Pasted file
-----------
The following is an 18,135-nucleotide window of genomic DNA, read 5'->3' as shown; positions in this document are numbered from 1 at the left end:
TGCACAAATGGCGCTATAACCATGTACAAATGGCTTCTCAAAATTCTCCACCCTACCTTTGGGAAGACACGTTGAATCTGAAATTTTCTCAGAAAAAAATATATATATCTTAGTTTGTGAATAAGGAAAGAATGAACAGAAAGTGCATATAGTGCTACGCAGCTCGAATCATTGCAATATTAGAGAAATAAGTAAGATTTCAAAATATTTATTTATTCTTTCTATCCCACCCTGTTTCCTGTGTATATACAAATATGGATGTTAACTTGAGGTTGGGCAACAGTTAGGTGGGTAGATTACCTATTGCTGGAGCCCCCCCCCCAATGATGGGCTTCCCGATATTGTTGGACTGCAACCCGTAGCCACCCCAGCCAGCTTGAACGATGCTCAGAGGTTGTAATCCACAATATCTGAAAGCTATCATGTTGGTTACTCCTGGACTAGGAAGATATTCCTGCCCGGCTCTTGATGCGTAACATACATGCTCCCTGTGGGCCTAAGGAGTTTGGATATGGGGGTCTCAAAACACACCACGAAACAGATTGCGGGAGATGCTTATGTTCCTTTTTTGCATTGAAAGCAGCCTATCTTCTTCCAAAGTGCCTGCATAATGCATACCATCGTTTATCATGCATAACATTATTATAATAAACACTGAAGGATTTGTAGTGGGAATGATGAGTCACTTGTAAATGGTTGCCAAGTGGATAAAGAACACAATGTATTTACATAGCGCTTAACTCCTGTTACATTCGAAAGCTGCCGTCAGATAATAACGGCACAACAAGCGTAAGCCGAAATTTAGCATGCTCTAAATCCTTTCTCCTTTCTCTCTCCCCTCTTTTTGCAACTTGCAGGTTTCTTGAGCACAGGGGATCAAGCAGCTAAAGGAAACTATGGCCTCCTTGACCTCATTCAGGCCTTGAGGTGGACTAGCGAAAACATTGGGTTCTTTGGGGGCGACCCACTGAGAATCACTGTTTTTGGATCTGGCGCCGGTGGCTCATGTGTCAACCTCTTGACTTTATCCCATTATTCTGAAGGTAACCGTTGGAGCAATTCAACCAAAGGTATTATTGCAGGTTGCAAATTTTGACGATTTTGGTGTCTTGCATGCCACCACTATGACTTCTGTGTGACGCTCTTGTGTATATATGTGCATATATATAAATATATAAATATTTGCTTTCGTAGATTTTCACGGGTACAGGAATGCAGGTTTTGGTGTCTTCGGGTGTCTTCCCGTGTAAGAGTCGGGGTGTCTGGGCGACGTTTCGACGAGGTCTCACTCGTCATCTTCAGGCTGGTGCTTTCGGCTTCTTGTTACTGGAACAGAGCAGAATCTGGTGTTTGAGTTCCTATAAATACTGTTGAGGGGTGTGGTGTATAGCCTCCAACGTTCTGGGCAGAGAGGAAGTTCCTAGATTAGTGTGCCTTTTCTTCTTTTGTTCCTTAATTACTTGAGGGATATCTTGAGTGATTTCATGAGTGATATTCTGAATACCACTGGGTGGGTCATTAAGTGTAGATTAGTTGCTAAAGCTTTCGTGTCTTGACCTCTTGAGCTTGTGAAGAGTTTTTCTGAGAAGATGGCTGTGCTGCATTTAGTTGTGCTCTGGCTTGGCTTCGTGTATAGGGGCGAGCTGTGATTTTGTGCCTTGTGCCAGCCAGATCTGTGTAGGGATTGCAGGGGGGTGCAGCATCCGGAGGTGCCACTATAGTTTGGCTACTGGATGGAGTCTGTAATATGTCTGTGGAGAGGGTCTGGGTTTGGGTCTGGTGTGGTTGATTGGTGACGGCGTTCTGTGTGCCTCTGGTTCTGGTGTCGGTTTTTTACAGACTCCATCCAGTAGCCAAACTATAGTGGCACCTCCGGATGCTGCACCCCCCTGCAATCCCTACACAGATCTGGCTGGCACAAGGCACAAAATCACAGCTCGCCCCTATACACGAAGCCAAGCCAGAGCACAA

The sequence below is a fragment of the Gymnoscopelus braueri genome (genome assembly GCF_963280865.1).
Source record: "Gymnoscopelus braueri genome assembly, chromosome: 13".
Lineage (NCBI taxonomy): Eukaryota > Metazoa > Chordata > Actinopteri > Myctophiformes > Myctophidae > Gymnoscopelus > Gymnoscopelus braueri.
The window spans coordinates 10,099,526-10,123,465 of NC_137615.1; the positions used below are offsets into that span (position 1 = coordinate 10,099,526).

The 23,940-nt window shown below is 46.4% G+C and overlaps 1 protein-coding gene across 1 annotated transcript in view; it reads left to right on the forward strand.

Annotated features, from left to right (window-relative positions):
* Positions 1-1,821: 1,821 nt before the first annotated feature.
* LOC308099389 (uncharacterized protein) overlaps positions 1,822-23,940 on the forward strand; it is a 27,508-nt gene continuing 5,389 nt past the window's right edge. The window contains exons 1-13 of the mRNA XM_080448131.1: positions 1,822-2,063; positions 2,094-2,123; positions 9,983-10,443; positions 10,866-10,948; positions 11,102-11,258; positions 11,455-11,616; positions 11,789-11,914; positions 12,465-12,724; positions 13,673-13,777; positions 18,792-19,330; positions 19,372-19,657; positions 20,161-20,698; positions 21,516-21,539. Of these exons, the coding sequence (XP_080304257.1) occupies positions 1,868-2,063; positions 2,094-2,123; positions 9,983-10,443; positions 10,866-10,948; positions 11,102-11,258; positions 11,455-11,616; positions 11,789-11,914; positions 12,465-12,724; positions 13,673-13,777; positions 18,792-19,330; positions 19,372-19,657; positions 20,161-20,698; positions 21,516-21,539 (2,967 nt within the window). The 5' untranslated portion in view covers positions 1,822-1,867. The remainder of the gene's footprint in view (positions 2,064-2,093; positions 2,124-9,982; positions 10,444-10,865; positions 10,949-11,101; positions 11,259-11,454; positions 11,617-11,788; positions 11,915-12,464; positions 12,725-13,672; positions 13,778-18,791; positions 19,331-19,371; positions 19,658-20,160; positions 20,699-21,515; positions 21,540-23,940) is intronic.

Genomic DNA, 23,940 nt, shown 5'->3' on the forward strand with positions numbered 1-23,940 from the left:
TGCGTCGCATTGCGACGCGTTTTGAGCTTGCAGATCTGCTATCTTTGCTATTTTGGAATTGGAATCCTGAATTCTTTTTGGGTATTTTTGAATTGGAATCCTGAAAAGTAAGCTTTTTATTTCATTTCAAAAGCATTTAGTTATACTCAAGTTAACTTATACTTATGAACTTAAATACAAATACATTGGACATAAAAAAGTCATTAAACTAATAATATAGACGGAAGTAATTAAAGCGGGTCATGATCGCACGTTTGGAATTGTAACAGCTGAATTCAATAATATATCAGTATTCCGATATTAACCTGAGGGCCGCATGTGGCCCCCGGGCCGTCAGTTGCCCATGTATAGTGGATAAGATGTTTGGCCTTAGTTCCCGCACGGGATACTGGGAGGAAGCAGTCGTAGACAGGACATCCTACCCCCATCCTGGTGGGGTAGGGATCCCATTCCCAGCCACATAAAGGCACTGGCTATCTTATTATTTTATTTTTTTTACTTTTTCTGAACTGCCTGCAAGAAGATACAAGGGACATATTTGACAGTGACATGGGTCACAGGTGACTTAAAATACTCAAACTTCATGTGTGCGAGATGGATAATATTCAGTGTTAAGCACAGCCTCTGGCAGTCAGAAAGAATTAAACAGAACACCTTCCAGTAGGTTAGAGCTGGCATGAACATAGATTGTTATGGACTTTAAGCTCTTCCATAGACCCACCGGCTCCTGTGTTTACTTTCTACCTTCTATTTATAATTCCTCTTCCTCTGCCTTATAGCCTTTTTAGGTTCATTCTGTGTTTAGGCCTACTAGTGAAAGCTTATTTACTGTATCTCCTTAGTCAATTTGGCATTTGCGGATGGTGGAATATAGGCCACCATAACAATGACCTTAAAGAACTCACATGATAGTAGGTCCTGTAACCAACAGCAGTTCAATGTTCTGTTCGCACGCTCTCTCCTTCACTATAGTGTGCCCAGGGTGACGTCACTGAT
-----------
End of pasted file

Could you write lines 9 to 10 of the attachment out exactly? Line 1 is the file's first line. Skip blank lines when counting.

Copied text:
* Positions 1-1,821: 1,821 nt before the first annotated feature.
* LOC308099389 (uncharacterized protein) overlaps positions 1,822-23,940 on the forward strand; it is a 27,508-nt gene continuing 5,389 nt past the window's right edge. The window contains exons 1-13 of the mRNA XM_080448131.1: positions 1,822-2,063; positions 2,094-2,123; positions 9,983-10,443; positions 10,866-10,948; positions 11,102-11,258; positions 11,455-11,616; positions 11,789-11,914; positions 12,465-12,724; positions 13,673-13,777; positions 18,792-19,330; positions 19,372-19,657; positions 20,161-20,698; positions 21,516-21,539. Of these exons, the coding sequence (XP_080304257.1) occupies positions 1,868-2,063; positions 2,094-2,123; positions 9,983-10,443; positions 10,866-10,948; positions 11,102-11,258; positions 11,455-11,616; positions 11,789-11,914; positions 12,465-12,724; positions 13,673-13,777; positions 18,792-19,330; positions 19,372-19,657; positions 20,161-20,698; positions 21,516-21,539 (2,967 nt within the window). The 5' untranslated portion in view covers positions 1,822-1,867. The remainder of the gene's footprint in view (positions 2,064-2,093; positions 2,124-9,982; positions 10,444-10,865; positions 10,949-11,101; positions 11,259-11,454; positions 11,617-11,788; positions 11,915-12,464; positions 12,725-13,672; positions 13,778-18,791; positions 19,331-19,371; positions 19,658-20,160; positions 20,699-21,515; positions 21,540-23,940) is intronic.